Following on from my last blogs on Shetland sheep to Canada and other places with information from P.B.A. Hunter ‘Benjie ‘records, I have taken some more of the most important and interesting points out of his extensive records pertaining to what he looked for in Shetland sheep and their husbandry.

His first contact with R.B.S.T. in 1975 Benjie states that he concentrates on small flocks of Shetland coloured sheep with special emphases on the “Blue Grey” which he said were fast declining. His notes follow on from that of the Shetland Flock book specifications of 1926/7. In his first letter to Colonel Dailley he will endeavour to supply stock which conforms to the Shetland Flock Book standards and makes special mention of the importance of a good conformation, a nice head, nice horns, alert and active appearance, and good wool. He often stresses the importance of good feet, when you take into account that these ewes often scale the sea cliffs to seek out the rich sea grass and also to travel down to the seashore and the ebb tide.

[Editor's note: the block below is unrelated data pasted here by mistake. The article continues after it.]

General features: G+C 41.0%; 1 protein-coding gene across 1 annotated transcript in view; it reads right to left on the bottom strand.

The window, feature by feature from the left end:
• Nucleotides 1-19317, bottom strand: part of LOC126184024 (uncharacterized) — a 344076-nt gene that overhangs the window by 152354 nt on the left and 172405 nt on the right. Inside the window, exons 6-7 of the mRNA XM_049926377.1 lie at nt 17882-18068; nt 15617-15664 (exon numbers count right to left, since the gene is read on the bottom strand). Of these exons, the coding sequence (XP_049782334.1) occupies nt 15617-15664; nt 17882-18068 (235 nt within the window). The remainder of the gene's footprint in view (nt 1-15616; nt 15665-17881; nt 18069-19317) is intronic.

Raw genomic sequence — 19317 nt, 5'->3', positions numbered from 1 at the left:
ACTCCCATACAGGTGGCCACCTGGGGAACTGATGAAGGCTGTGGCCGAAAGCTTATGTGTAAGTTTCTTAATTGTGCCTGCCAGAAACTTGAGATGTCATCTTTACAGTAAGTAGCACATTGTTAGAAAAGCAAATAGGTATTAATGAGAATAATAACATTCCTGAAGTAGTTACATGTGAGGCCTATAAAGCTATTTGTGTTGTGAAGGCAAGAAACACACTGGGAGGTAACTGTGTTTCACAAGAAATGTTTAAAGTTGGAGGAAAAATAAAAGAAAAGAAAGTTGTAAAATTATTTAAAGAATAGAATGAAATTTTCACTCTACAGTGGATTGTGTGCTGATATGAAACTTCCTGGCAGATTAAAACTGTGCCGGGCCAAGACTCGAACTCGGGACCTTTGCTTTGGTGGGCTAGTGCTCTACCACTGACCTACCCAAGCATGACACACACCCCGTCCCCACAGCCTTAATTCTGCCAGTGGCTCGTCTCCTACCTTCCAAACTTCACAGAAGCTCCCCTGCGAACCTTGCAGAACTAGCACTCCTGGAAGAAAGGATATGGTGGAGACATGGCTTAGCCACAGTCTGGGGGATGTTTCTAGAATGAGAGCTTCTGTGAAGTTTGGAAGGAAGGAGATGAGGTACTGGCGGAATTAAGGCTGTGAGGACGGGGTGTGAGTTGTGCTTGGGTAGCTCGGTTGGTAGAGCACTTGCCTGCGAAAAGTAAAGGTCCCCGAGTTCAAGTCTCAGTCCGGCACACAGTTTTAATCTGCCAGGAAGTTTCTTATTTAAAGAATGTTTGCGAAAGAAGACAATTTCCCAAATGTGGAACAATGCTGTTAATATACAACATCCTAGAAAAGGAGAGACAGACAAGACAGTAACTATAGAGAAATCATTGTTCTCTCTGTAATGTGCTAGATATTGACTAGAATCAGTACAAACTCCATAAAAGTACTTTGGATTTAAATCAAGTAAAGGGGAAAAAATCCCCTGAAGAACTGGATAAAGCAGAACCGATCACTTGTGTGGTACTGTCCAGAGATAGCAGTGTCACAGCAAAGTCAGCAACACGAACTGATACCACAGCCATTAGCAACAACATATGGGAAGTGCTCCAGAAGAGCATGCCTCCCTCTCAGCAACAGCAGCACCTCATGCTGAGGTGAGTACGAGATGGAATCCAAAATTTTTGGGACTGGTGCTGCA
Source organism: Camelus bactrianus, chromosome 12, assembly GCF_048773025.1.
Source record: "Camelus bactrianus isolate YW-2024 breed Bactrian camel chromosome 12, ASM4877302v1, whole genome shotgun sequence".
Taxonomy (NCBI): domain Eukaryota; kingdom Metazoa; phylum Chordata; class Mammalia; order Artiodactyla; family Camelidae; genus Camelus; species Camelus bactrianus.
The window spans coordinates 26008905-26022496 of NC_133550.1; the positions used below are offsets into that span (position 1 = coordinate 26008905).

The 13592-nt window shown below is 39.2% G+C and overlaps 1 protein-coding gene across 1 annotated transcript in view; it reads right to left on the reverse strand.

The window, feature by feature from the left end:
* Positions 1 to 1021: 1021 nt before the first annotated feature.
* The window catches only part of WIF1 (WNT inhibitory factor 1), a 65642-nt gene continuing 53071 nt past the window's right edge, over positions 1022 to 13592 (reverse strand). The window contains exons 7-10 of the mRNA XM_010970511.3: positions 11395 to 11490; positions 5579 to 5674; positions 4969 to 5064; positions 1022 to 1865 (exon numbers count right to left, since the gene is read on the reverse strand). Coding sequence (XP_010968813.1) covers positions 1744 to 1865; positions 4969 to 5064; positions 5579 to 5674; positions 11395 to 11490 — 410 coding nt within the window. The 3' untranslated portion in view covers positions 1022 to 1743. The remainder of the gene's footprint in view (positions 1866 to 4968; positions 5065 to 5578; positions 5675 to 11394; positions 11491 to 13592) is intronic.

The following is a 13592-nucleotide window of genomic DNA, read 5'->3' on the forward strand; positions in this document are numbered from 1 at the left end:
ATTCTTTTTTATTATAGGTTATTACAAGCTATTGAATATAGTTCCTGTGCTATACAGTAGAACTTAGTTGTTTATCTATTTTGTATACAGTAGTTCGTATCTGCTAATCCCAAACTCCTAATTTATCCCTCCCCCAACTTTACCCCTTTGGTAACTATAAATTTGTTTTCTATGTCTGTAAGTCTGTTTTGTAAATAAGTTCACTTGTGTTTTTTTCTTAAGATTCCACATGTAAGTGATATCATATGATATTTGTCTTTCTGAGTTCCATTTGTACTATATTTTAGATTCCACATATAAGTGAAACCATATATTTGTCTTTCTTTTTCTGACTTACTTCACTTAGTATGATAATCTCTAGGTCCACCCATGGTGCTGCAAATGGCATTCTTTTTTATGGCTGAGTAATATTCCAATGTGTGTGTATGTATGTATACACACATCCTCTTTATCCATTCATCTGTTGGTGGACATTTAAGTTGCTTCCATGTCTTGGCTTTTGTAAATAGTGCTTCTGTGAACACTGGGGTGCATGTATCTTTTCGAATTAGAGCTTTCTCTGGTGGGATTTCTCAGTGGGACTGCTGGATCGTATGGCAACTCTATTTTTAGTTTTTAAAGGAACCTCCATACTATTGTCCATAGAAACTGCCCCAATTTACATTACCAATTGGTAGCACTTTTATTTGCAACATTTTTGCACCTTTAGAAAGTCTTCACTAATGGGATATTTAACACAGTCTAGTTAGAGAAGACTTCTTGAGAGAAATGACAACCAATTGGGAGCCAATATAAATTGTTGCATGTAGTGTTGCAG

Blue Grey (Sally Wild)
Ebb Tide
Sea Cliff Grazing

 Benjie would put out his Shetland Rams to the Shetland hill ewes about the 10/12th of December and withdraw them again in the New Year. He mentions in one area of hill in North Nesting there were 8 share – holders, in my early years handling their wool clips and judging by the wool quality they would all have been in agreement on the quality of the rams to be released. I remember when the crofters of Cunningsburgh and Fladdabister would have a special gathering of the sheep off the far hills and take them back to their own pastures where they would select their own rams and thus control the quality of the offspring from their ewes, these districts had some of the finest wool clips in Shetland, perhaps North Nesting crofters did the same.